Homework is to be a reflection of things learned in class and lectures.  While you can certainly ask the instructor some questions on homework assignments, excessive questioning of the instructor on homework does not reflect well on your grasp of the material.  There have been times in the past where students questioned the instructor to the point where the program they submitted was really something the instructor wrote. The instructor in reality should have been awarded the A on the assignment.  So please understand that in the interest of fairness to others in the class, excessive questioning will result in a reduction of the grade earned on the assignment.

At the start of each source listing, a global comment identification section containing the following information must be included:

  1. Your name
  2. Date
  3. Course Name and Number
  4. Problem Number
  5. Short Description of the Problem
  6. The email address where you can be reached.

Missing 2 assignments will be grounds for dismissal from class. Late homework cannot be accepted as solutions to the homework are routinely given as part of lectures.

ATTENDANCE:  Attendance is required; a student is expected to attend all scheduled classes.  Missing 6 MWF classes, or 4 TTh classes, or the equivalent of 2 weeks of lecture will be grounds for class dismissal.  Students who arrive late to a class and miss the attendance call will be considered absent.  Any benefit of the doubt in the final grade will be given to students who come to class regularly.  You will find each class contains much material.  If you miss a class,  do not expect  the instructor to review missed material. It is your responsibility to get the lecture notes from a fellow student. Check the website for any materials discussed in class.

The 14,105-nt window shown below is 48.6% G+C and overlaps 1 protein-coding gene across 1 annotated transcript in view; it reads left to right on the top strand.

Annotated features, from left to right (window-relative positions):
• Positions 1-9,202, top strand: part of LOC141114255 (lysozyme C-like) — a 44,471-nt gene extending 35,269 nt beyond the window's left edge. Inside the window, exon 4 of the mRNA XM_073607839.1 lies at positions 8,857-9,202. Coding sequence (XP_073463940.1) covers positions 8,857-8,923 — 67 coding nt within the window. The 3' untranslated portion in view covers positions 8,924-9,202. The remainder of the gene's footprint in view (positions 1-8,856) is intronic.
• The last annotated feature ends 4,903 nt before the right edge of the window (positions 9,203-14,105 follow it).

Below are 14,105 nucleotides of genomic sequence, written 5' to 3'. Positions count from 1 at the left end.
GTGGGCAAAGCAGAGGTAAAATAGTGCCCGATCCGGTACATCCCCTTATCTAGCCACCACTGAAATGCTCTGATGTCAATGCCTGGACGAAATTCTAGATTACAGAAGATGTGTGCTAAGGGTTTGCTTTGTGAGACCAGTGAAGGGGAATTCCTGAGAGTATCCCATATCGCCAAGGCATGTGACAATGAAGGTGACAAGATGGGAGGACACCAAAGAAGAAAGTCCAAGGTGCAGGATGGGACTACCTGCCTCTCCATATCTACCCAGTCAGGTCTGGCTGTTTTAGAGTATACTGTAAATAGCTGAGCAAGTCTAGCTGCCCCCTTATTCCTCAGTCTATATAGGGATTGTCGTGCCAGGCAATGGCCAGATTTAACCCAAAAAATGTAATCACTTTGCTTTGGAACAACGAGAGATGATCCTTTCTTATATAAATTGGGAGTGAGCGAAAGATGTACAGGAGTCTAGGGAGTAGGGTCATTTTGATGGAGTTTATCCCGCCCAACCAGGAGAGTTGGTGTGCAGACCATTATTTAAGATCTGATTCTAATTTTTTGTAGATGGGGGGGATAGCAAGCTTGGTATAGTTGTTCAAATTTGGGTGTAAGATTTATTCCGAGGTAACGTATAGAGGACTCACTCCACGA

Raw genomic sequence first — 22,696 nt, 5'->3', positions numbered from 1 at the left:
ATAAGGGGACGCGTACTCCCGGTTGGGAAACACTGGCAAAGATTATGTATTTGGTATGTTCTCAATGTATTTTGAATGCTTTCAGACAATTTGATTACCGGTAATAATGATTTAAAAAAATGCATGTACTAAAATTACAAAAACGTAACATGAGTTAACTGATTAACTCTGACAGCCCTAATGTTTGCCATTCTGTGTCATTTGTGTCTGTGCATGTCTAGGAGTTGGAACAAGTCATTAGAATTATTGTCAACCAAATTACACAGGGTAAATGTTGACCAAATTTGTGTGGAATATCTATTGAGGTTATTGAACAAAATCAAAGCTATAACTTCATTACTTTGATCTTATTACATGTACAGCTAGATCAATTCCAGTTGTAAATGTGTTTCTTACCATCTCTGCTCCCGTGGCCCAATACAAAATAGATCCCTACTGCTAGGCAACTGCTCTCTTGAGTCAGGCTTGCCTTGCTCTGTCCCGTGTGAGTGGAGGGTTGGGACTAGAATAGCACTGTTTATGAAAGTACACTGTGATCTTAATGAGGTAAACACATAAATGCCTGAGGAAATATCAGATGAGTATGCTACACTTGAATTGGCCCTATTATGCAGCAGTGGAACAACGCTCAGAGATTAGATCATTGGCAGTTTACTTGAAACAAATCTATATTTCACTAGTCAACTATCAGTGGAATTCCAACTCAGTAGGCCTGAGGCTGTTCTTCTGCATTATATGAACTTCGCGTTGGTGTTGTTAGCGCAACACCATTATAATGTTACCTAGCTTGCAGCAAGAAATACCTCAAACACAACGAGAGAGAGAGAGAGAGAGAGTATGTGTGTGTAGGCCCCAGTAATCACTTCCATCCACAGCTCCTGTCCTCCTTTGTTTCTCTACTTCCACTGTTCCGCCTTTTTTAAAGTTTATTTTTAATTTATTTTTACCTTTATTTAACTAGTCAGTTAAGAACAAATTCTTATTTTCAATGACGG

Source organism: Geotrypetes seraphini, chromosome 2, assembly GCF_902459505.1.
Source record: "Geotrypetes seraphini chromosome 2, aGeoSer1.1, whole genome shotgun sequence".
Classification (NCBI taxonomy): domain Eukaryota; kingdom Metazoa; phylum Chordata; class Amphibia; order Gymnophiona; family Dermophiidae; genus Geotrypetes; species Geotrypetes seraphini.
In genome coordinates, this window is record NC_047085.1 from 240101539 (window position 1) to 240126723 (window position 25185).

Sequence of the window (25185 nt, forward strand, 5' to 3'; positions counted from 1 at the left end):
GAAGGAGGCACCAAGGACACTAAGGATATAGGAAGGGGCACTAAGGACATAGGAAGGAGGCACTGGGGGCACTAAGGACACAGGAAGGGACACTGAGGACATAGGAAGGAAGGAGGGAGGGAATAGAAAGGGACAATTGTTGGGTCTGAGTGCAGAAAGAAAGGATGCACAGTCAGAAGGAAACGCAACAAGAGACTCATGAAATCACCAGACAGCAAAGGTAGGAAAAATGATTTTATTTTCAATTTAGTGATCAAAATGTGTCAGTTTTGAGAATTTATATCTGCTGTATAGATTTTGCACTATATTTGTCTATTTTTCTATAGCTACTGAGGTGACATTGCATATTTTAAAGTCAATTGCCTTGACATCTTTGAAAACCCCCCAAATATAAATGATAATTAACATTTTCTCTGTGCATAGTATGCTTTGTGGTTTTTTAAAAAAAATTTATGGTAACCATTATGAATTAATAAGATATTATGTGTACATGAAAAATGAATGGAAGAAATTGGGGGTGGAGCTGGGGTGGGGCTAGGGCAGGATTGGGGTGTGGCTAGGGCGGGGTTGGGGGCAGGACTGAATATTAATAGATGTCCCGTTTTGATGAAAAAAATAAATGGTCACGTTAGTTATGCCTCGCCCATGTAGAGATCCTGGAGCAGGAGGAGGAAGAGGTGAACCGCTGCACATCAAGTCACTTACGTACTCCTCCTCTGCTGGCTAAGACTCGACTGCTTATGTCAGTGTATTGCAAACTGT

CELL PHONE POLICY: Turn it off, please! Cell phone use of any kind (i.e., as phone, calculator, camera, etc.) is prohibited in class or lab unless an emergency situation exists which requires the student to be available by phone. In those rare instances, the phone should be placed on vibrate; the student will momentarily excuse himself/herself from class and handle phone calls outside of the room.

CHEATING POLICY: While student interaction on the solution of homework problems and labs is encouraged, blatant cheating and/or copying on homework and lab assignments will not be tolerated and will result in a 0 grade for the assignment in question for all participants. Dismissal from the class can also be an option depending on the severity of the incident.

If the instructor senses a problem with an assignment, perhaps the assignment was not the students’ work, the instructor reserves the right to question the student to have them prove they did the work.